Fleas are small (1/16 inch) dark, reddish-brown, winglers, bloodsucking insects.  Their legs are long and well adaped for jumping.  Fleas may attack a wide variety of warm blooded animals.  The female lays eggs loosely on the hairs of the host.  They readily fall off onto the ground, floors, bedding or furniture.  They develop into adult fleas in generally two to five weeks.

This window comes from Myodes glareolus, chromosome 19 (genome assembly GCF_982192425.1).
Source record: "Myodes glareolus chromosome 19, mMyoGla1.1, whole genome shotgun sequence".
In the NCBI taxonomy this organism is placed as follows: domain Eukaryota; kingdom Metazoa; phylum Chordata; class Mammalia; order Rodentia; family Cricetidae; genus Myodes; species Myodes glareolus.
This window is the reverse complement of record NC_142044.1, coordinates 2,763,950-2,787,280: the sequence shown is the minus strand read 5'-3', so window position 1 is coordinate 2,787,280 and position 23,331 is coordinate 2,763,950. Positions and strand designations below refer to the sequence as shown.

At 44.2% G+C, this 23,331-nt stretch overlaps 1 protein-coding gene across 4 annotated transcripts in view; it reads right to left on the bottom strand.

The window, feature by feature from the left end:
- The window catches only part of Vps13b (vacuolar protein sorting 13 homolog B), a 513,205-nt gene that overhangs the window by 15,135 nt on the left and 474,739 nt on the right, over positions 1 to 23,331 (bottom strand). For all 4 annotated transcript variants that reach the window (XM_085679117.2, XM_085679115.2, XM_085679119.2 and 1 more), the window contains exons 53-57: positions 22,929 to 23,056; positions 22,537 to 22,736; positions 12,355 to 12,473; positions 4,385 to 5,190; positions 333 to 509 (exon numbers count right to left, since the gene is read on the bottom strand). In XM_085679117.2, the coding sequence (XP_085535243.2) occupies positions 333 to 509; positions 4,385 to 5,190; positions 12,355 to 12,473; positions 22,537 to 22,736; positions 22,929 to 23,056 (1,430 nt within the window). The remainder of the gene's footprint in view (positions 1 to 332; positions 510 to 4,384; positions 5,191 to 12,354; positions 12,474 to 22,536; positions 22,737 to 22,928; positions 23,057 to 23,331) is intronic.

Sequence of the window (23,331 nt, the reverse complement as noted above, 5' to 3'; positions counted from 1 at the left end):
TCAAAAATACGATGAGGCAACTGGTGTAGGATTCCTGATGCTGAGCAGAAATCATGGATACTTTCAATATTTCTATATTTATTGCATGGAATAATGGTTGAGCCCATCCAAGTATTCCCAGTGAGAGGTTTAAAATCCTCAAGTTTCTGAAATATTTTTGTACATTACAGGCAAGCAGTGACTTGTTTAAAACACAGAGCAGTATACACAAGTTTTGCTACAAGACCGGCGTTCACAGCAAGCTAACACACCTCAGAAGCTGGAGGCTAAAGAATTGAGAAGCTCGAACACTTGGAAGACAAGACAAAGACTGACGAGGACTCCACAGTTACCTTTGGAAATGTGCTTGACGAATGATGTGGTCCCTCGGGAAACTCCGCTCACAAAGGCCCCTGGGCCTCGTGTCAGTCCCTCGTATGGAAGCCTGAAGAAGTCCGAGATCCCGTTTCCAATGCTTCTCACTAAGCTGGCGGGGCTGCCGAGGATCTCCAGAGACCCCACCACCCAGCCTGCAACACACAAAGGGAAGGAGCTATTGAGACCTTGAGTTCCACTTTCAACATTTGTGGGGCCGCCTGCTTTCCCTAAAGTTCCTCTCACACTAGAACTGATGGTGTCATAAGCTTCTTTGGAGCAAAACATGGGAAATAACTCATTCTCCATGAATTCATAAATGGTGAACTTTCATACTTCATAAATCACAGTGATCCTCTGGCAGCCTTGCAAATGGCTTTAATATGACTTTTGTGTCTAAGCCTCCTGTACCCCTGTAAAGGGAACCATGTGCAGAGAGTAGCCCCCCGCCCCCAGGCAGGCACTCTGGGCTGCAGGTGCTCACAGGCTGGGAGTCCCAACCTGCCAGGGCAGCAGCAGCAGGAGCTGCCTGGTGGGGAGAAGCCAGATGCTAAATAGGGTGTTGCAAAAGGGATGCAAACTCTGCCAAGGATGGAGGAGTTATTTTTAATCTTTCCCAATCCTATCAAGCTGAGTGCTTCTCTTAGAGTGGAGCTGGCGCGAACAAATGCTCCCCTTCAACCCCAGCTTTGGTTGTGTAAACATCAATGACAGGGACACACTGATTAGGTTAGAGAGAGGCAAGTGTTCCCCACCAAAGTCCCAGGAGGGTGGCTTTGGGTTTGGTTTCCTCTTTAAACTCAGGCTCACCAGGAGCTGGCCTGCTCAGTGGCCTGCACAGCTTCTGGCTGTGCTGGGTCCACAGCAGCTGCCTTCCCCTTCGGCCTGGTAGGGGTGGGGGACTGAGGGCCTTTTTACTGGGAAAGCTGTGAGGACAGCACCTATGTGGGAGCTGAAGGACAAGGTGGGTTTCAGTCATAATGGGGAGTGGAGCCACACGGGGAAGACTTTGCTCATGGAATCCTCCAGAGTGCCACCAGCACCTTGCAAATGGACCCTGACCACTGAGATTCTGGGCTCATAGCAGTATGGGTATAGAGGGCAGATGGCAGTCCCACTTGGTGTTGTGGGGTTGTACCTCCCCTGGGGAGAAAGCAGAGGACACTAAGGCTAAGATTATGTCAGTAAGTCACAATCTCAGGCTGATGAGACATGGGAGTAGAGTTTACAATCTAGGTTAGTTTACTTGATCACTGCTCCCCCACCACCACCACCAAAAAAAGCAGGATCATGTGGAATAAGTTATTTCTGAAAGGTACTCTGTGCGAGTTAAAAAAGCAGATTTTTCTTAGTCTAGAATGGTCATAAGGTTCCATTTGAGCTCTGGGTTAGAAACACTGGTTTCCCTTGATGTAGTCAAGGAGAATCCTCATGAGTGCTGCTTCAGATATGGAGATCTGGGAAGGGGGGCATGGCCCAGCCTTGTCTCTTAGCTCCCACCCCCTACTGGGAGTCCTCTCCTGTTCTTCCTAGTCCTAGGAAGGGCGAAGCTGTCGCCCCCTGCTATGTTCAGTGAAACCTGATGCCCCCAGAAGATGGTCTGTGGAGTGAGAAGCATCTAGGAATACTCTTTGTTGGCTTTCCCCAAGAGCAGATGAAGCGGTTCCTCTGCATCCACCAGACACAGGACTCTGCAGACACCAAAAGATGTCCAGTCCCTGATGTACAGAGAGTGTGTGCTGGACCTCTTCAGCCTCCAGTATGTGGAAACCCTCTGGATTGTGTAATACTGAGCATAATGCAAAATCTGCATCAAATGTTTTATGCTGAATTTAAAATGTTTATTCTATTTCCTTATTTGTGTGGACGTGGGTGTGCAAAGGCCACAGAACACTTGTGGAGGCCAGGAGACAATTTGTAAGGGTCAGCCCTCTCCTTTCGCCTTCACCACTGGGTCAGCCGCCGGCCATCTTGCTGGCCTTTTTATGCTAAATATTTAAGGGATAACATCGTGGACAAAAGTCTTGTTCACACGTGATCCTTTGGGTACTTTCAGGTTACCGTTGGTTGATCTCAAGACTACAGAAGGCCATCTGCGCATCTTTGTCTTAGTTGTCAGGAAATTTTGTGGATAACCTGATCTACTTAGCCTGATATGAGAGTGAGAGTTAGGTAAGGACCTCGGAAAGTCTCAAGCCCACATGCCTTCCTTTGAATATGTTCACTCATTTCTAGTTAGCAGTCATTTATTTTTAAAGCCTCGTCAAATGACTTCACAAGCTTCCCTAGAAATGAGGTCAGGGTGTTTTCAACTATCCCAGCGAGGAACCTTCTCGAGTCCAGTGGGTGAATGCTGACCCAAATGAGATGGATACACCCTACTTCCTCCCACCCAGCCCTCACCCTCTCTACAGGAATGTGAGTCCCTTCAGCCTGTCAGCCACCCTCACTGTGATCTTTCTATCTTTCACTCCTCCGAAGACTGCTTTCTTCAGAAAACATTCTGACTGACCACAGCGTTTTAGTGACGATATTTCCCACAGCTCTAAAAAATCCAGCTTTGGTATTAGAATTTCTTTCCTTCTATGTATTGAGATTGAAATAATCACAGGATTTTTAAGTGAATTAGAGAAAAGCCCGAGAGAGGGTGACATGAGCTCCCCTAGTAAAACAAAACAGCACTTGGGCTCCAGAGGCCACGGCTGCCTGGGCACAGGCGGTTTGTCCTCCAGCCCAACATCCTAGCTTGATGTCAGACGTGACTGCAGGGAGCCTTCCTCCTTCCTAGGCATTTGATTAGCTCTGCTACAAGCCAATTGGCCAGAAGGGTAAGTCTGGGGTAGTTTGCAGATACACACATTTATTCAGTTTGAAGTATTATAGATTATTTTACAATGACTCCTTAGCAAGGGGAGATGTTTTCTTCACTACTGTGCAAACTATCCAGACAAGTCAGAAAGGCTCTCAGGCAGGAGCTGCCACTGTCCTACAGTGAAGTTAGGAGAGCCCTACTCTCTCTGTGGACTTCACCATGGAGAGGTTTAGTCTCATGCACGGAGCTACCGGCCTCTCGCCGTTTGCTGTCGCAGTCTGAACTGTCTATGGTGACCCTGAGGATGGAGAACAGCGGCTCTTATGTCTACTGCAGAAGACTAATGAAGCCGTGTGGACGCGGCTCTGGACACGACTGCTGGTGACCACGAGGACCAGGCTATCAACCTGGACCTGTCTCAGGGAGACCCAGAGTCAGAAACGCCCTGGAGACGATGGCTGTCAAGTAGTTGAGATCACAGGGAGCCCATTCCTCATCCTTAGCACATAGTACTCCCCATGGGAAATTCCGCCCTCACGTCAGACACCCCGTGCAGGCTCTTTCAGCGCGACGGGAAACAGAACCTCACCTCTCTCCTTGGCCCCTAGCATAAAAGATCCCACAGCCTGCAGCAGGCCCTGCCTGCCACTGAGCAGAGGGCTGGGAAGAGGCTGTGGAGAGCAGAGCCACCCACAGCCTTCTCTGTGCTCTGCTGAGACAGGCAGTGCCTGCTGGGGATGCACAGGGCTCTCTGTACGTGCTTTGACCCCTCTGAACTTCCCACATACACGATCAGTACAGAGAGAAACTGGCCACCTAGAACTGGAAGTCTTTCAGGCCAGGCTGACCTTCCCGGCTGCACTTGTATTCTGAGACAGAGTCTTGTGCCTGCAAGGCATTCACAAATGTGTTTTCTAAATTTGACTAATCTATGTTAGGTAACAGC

In our area, the most troublesome is the brown dog tick. It seldom attacks animals other than dogs. The female lays 1000-3000 eggs after feeding on the dog’s blood. In the house, eggs are laid around baseboards, window and door casings, curtains, furniture and edges of rugs. The brown dog tick is not know to transmit diseases to humans but may transmit disease among dogs.